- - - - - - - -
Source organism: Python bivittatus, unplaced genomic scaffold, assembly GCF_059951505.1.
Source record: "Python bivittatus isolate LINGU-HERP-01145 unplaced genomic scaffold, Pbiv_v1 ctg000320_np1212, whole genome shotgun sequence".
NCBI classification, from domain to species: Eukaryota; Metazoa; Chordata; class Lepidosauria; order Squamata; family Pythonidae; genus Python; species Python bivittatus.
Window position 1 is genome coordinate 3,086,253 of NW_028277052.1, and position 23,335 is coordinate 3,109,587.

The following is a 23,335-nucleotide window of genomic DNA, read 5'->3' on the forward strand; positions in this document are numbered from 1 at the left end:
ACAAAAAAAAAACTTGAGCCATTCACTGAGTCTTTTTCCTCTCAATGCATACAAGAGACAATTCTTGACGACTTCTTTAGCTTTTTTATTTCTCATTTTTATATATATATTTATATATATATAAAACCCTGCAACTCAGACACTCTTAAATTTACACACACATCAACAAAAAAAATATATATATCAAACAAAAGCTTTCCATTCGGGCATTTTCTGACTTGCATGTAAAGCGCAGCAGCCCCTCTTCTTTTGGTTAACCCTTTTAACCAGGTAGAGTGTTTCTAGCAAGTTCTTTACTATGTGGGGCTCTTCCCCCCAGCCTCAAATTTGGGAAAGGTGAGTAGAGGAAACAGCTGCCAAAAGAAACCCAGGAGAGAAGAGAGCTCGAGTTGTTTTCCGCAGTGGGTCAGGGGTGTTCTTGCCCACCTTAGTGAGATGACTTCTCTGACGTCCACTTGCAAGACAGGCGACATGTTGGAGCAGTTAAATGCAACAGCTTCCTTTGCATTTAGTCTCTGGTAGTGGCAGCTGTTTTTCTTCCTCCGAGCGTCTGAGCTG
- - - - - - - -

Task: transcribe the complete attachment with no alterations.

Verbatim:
Source organism: Python bivittatus, unplaced genomic scaffold, assembly GCF_059951505.1.
Source record: "Python bivittatus isolate LINGU-HERP-01145 unplaced genomic scaffold, Pbiv_v1 ctg000320_np1212, whole genome shotgun sequence".
NCBI classification, from domain to species: Eukaryota; Metazoa; Chordata; class Lepidosauria; order Squamata; family Pythonidae; genus Python; species Python bivittatus.
Window position 1 is genome coordinate 3,086,253 of NW_028277052.1, and position 23,335 is coordinate 3,109,587.

The following is a 23,335-nucleotide window of genomic DNA, read 5'->3' on the forward strand; positions in this document are numbered from 1 at the left end:
ACAAAAAAAAAACTTGAGCCATTCACTGAGTCTTTTTCCTCTCAATGCATACAAGAGACAATTCTTGACGACTTCTTTAGCTTTTTTATTTCTCATTTTTATATATATATTTATATATATATAAAACCCTGCAACTCAGACACTCTTAAATTTACACACACATCAACAAAAAAAATATATATATCAAACAAAAGCTTTCCATTCGGGCATTTTCTGACTTGCATGTAAAGCGCAGCAGCCCCTCTTCTTTTGGTTAACCCTTTTAACCAGGTAGAGTGTTTCTAGCAAGTTCTTTACTATGTGGGGCTCTTCCCCCCAGCCTCAAATTTGGGAAAGGTGAGTAGAGGAAACAGCTGCCAAAAGAAACCCAGGAGAGAAGAGAGCTCGAGTTGTTTTCCGCAGTGGGTCAGGGGTGTTCTTGCCCACCTTAGTGAGATGACTTCTCTGACGTCCACTTGCAAGACAGGCGACATGTTGGAGCAGTTAAATGCAACAGCTTCCTTTGCATTTAGTCTCTGGTAGTGGCAGCTGTTTTTCTTCCTCCGAGCGTCTGAGCTG